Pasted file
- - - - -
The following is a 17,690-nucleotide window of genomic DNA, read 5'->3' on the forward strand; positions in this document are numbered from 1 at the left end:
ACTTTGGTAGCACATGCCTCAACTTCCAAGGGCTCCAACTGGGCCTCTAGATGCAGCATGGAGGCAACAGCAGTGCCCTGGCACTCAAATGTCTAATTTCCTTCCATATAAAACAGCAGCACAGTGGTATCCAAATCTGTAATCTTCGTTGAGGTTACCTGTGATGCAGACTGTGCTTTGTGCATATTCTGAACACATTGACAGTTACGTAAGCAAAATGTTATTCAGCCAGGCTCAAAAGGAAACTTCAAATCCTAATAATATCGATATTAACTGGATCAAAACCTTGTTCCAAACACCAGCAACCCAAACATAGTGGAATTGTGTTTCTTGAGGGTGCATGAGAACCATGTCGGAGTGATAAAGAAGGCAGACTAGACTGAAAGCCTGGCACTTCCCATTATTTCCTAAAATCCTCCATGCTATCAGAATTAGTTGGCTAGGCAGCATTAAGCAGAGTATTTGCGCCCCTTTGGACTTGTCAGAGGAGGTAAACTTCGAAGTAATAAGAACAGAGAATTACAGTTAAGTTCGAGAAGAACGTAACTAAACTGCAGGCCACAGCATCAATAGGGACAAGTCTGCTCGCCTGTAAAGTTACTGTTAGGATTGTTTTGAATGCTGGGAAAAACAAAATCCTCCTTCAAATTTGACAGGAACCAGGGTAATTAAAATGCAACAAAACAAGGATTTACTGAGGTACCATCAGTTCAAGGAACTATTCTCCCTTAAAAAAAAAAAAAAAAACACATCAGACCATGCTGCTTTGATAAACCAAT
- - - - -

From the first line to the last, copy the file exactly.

The following is a 17,690-nucleotide window of genomic DNA, read 5'->3' on the forward strand; positions in this document are numbered from 1 at the left end:
ACTTTGGTAGCACATGCCTCAACTTCCAAGGGCTCCAACTGGGCCTCTAGATGCAGCATGGAGGCAACAGCAGTGCCCTGGCACTCAAATGTCTAATTTCCTTCCATATAAAACAGCAGCACAGTGGTATCCAAATCTGTAATCTTCGTTGAGGTTACCTGTGATGCAGACTGTGCTTTGTGCATATTCTGAACACATTGACAGTTACGTAAGCAAAATGTTATTCAGCCAGGCTCAAAAGGAAACTTCAAATCCTAATAATATCGATATTAACTGGATCAAAACCTTGTTCCAAACACCAGCAACCCAAACATAGTGGAATTGTGTTTCTTGAGGGTGCATGAGAACCATGTCGGAGTGATAAAGAAGGCAGACTAGACTGAAAGCCTGGCACTTCCCATTATTTCCTAAAATCCTCCATGCTATCAGAATTAGTTGGCTAGGCAGCATTAAGCAGAGTATTTGCGCCCCTTTGGACTTGTCAGAGGAGGTAAACTTCGAAGTAATAAGAACAGAGAATTACAGTTAAGTTCGAGAAGAACGTAACTAAACTGCAGGCCACAGCATCAATAGGGACAAGTCTGCTCGCCTGTAAAGTTACTGTTAGGATTGTTTTGAATGCTGGGAAAAACAAAATCCTCCTTCAAATTTGACAGGAACCAGGGTAATTAAAATGCAACAAAACAAGGATTTACTGAGGTACCATCAGTTCAAGGAACTATTCTCCCTTAAAAAAAAAAAAAAAAACACATCAGACCATGCTGCTTTGATAAACCAAT